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Using Larger Plates May Cause Children to Serve Themselves More

4/8/2013 For Release: April 8, 2013

Americans use larger dishware than they did in past decades. Studies have shown that children eat more when served more, but will using larger plates and bowls result in children serving themselves more and therefore consuming more food? In the study, “Plate Size and Children’s Appetite: Effects of Larger Dishware on Self-Served Portions and Intake,” in the May 2013 Pediatrics (published online April 8), researchers found that first-grade students did serve themselves more and consumed almost 50 percent of the calories they served when using larger dishware, leading to greater energy intake at the meal. Study authors also noted that children served themselves more fruit, but did not serve themselves more vegetables when using larger dishes. Even though the majority of children served themselves larger portions with adult-size dishes, child BMI, age, gender or weight did not play a significant role in the study results. Authors conclude that encouraging parents to use smaller dishware at home can be an effective strategy in controlling age-appropriate portion size and intake during meals.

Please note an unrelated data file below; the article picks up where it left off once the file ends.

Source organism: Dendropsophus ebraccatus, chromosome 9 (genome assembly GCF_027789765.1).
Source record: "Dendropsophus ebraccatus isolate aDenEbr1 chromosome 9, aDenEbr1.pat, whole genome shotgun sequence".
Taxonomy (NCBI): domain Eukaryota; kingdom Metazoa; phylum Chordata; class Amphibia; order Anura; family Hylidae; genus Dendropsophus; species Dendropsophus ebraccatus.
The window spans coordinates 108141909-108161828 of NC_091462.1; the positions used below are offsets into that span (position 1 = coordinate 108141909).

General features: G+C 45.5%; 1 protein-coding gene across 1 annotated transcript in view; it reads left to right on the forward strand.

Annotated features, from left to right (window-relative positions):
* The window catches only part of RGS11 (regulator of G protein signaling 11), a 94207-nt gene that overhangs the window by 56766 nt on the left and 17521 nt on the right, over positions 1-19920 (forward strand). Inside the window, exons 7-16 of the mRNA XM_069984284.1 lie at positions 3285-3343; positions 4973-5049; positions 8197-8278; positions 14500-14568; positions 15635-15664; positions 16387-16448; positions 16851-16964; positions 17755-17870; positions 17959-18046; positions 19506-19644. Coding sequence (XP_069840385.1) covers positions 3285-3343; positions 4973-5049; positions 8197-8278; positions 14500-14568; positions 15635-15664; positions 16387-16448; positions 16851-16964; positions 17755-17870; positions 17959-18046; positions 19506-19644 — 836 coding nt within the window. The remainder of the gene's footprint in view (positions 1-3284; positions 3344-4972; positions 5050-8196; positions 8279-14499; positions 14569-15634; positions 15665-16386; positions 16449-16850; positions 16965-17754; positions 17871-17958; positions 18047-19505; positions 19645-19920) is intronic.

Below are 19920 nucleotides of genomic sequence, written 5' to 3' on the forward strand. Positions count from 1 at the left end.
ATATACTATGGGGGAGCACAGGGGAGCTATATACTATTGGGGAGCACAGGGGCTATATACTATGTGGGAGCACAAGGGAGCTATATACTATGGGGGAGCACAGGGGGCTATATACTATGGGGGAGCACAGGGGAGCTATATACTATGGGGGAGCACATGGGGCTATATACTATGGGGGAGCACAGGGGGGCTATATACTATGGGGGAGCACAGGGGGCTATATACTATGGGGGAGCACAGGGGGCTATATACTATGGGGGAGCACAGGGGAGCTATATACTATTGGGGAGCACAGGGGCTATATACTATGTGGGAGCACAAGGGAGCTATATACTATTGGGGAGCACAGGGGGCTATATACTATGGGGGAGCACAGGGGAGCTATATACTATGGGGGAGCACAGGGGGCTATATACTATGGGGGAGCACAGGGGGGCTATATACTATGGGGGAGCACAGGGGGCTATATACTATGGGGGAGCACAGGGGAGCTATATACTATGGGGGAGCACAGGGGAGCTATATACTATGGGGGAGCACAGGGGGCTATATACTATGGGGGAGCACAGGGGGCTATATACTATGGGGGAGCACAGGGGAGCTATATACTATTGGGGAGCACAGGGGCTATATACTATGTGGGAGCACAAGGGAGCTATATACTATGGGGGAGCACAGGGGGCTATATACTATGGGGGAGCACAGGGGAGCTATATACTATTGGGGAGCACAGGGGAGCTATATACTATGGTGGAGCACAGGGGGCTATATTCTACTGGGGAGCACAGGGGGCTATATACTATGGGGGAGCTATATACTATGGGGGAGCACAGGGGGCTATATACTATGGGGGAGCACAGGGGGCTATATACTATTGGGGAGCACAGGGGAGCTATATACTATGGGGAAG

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The American Academy of Pediatrics is an organization of 60,000 primary care pediatricians, pediatric medical subspecialists and pediatric surgical specialists dedicated to the health, safety and well-being of infants, children, adolescents and young adults. For more information, visit www.aap.org.


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